Attempts by Mortgage Guaranty Insurance Corp. to sell off its eMagic and Myers Internet units have failed and the mortgage insurer will shut down the pair of technology providers on Sept. 1.
The move comes as the beleaguered MI company looks to consolidate resources and focus on its core business. Milwaukee-based MGIC is still the largest MI provider in terms of existing insurance, called policies-in-force, but has ceded the top spot in new insurance written to competitors Radian and United Guaranty.
The eMagic platform connects lenders with third-party origination services, while Myers Internet provides a toolkit for lenders and real estate professionals to create and maintain websites that include point-of-sale functions like borrower-facing loan rate searches, applications and calculators.
Mortgage Technology first reported that MGIC planned to divest itself of the technology units in September 2011. By May, MGIC had abandoned its aspirations to sell the units and moved forward with the process of shutting them down.
An MGIC spokesperson would not make officials available for comment about the decision to shut down the units. In an emailed statement to MT attributed to Sal Miosi, MGIC’s vice president of marketing said the company explored “all options, including selling and discontinuing the platforms.”
“After nearly nine months we have exhausted all available options and concluded that we will discontinue all services effective September 1,” the statement adds.
But according to Myers Internet founder Warren Myer, MGIC rebuffed his attempts to repurchase the company that he founded in 1995. Myer, who stayed with his company for a year after selling it to MGIC in 2006, said he’s maintained contact with MGIC officials since his departure in 2007.
Myer said he discussed the sale of the units with MGIC officials and had interest in acquiring his old company, but not eMagic. However, Myer said, “They wanted to sell both companies. They wanted to sell Myers and eMagic together.”
“When I spoke to them earlier, they said they were going to sell the company; that they had a potential buyer for both units,” Myer added.
But Myer didn’t find out that the deal fell through until he learned that MGIC decided to shut down the units and it was too late. “When I found out they were going to shut them down, I approached them to see if I could buy Myers and they said at that point, they had made a decision already and they were going to proceed with shutting them down,” he said.
“If I had known that they were going that route, to shut them down, I would have approached them,” earlier, Myer said. “I would love to run the company again and keep it alive, but I missed my chance.”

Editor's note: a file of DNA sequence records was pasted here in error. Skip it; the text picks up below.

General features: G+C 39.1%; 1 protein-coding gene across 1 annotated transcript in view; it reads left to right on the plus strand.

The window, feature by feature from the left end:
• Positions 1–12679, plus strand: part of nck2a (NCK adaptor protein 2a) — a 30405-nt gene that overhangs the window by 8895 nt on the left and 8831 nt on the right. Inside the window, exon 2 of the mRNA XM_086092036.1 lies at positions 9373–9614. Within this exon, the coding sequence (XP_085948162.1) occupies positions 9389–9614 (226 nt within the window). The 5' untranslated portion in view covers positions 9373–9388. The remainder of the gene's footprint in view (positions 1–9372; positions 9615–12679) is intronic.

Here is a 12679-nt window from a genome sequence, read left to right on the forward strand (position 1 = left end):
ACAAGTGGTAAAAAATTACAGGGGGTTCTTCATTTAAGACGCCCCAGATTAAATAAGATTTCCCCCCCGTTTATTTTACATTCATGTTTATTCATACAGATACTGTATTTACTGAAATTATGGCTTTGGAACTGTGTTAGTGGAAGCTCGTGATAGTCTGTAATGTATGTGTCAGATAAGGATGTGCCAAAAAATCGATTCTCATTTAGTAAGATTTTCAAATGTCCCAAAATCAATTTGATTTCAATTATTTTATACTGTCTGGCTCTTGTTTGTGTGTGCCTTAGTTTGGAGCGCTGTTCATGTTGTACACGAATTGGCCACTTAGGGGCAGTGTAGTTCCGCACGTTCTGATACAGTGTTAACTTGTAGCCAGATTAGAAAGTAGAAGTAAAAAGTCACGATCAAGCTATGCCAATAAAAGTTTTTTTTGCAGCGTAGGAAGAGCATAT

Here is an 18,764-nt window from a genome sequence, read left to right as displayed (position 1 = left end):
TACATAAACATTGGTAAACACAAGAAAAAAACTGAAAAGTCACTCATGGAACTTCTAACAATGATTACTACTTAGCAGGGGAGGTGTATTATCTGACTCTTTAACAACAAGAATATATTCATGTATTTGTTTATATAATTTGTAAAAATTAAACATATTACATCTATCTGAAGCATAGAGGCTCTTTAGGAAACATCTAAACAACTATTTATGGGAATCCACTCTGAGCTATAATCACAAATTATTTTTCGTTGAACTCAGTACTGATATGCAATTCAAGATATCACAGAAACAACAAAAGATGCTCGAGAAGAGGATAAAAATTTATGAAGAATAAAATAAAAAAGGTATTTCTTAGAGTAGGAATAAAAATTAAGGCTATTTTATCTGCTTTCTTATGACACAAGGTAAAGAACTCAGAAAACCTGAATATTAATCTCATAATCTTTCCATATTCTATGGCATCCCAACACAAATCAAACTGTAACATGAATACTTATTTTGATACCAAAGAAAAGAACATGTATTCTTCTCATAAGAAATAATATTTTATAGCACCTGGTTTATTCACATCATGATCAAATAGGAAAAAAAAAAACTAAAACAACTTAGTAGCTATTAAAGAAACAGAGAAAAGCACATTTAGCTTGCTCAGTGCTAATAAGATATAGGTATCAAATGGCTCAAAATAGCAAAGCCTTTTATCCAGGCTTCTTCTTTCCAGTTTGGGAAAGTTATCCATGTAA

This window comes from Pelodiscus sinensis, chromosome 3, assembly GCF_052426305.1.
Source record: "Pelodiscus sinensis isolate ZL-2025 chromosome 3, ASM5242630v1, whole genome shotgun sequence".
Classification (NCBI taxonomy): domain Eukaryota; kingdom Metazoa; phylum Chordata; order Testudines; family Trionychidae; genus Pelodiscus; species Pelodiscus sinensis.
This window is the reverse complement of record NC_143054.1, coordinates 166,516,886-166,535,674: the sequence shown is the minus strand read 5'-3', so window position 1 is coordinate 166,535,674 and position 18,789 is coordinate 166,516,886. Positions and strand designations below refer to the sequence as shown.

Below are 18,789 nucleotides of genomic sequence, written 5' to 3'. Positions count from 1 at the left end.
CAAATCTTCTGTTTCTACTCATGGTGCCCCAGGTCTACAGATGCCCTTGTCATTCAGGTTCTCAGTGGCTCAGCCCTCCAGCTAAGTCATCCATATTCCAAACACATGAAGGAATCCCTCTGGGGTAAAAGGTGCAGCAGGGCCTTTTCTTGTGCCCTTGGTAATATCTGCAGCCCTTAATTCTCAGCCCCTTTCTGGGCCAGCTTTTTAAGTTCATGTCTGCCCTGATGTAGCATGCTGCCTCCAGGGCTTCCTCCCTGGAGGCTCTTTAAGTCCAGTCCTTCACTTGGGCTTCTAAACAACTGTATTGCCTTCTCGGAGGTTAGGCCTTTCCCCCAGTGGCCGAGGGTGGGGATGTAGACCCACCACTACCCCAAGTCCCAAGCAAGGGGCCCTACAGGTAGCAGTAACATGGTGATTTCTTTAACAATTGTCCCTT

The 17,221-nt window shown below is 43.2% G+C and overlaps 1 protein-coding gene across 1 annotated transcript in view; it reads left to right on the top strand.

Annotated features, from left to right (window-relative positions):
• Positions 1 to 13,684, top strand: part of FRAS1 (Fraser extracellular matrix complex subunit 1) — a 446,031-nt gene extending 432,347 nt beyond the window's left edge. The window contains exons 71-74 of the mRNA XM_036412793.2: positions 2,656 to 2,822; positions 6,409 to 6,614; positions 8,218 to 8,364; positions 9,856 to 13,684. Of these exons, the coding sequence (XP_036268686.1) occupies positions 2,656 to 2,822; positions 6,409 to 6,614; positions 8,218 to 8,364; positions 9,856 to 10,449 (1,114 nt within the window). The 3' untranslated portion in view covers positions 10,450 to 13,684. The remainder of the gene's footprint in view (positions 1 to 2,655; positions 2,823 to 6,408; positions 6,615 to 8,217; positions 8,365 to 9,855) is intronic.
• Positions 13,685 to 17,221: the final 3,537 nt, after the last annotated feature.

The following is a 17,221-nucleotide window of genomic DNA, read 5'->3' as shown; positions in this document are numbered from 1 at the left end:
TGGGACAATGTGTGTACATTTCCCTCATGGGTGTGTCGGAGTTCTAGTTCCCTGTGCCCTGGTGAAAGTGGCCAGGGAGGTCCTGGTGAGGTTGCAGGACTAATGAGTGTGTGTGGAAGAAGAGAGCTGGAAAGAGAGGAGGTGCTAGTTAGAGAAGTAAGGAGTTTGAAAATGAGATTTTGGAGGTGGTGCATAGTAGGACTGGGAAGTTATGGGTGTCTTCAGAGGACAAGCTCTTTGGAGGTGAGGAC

Until recently, a noncompete agreement left Myer on the sidelines of mortgage technology. When he returned, he said he surprised to see the technology he created was still relevant.
“My initial impression was that this company had been around for a while, there’s probably a lot of new technology and innovation in the space,” he said. “But I started looking at the competition and was really surprised that there hasn’t been much innovation in the mortgage technology space on the origination side for a long time now.”
Myer said he hopes the legacy of Myers Internet will be the strengths of the technology and that what it provided the industry was ahead of its time.
“Overall, it was the robustness of the application and the details of taking the loan application and making sure everything is accurate,” he said, adding “the websites had this automated technology to edit the websites and build out new designs.”
Myer got his start developing a website for his own mortgage company in 1994. At that time, Myer said, the mortgage industry was just starting to adopt PCs and most companies did not use email.
“There was widespread skepticism in the industry that consumers would apply for mortgages online,” he said. “We spent a lot of time in education and research to help the industry embrace this new medium.”
Myer said at its peak, the company boasted a market share of 80% before competitors entered the space. Its first real competitor was Ellie Mae and during the dot-com boom at the turn of the century, many new entrants came along and many went out of business.
“The strongest growth years for Myers were in 2002 and 2003 as the industry started adopting technology,” he said. The good times continued for a few years after that, but eventually the housing crisis took its toll on technology innovation.
“After the collapse of the mortgage industry, I think the innovation dried up,” Myer said.
MGIC launched eMagic in January 2000 as an expansion of its Magic Carpet platform, which provided e-commerce functions for lenders to order mortgage insurance, obtain automated underwriting decisions and check the status of mortgage insurance and contract services orders. It also provided wholesale lenders with Web-based tools to market products and services to mortgage brokers, which included an order management feature to track the products and services ordered by individual originators.
As eMagic, the technology was enhanced to provide access to products and services from third-party wholesalers, investors and vendors. Over the years, the technology evolved and MGIC added new offerings, including website tools from Myers Internet.
But the units provide minimal revenue to the company. Hit hard during the housing crisis, MGIC continues to hemorrhage cash—though its $20 million loss in the first quarter of 2012 was better than the $34 million loss it posted in 1Q11.